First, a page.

Ten years ago, in Prague, US President Barack Obama and I signed the Treaty on Measures for the Further Reduction and Limitation of Strategic Offensive Arms, better known as New START. Today, when relations between our countries are going through difficult times, it is worth looking back on that event from a decade ago.
It is no exaggeration to say that the document signed then was a real achievement in Russian-US relations, and in many respects, it eased the general situation in the world. In fact, we brought our nuclear arsenals to where they had been in the early 1960s – to a state that had existed even before the start of the large-scale arms race between the Soviet Union and the United States. We had enough goodwill, mutual respect, and honest regard for each other's positions to do this. And most importantly, we shared the understanding that without the New START accord we would have been unable to pave a normal path into the 21st century.
Unfortunately, the subsequent events that unfolded followed a completely different scenario. The “reset” of our relations, on which so many hopes were pinned, morphed into an utter “overload.” Moreover, this happened solely at the will of our US partners, who flipped from cooperation to political pressure and unleashed an unprecedented war of sanctions against us, trying to oust Russia from the global agenda.
Recent years have proven to be extremely difficult for arms control. In particular, the US-initiated abolition of the Treaty on the Elimination of Intermediate-Range and Shorter-Range Missiles (INF Treaty) touched off a very alarming signal. Moreover, Moscow has repeatedly drawn attention to Washington's non-compliance with a number of New START provisions. But this Treaty remains the only international agreement limiting the strategic offensive arms race.
Russia, for its part, had fully complied with its obligations to reduce strategic offensive arms by February 5, 2018. Since that moment, our country has repeatedly raised the question of extending the agreement after February 5, 2021. However, our American partners are constantly creating new obstacles to this. The position of the US Department of State on China’s hypothetical accession to New START and on applying the Treaty in its current form to the newest Russian weapons looks utterly unrealistic. There is an impression that Washington is trying to indulge in endless back-and-forth dialogue and torpedo the prolongation of this document, which is extremely important for maintaining strategic stability in the world.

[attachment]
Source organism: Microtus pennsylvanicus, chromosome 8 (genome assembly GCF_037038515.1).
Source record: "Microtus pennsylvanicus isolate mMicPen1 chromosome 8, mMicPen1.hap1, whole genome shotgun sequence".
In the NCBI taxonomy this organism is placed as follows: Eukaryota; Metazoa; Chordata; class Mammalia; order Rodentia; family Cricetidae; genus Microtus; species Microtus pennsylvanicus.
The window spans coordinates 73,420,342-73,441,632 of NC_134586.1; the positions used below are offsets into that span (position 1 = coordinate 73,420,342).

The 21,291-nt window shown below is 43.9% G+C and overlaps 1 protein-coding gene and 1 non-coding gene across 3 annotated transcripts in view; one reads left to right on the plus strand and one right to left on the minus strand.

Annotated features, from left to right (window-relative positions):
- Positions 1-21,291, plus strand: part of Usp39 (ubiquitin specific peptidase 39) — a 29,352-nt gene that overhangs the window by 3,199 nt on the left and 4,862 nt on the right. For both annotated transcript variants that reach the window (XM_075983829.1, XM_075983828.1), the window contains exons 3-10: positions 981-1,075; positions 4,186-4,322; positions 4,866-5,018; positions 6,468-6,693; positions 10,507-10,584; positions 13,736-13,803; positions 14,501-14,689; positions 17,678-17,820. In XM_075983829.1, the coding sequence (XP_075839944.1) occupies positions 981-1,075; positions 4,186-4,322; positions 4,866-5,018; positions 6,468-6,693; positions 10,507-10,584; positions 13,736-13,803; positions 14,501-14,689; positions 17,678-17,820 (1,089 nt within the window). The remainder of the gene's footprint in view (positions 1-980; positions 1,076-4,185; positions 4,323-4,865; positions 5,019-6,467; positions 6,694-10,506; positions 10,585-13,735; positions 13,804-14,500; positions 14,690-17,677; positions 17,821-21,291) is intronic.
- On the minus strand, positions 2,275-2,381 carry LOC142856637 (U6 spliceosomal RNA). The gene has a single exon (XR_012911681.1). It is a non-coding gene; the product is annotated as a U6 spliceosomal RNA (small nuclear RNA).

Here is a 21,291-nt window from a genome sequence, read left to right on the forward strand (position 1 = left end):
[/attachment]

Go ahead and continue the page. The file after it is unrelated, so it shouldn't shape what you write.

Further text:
Our position, voiced by President Vladimir Putin, remains unchanged. Russia is not interested in an arms race and remains ready to extend the New START accord immediately and without any preconditions. However, the United States does not seek, contrary to what was seen ten years ago, to engage in a serious, honest and professional dialogue. In the meantime, the extension of the Treaty could allow time for the development of a new and, possibly, even a multilateral strategic arms control system. If the New START deal ceases to exist, its demise will have extremely serious consequences for international security.
The event of a decade ago has another important dimension. Now that the world is on the verge of a grave global crisis in light of the coronavirus pandemic, countries should particularly strive to provide mutual assistance and support for one another. This means that a completely different, sanctions-free relationship is needed to cope with this dangerous threat. Ten years ago, Russia and the United States proved that they are capable of overcoming disagreements and coming to terms — not only for the sake of their peoples, but for the sake of all of humanity. Today, this ability to hear each other out is especially relevant.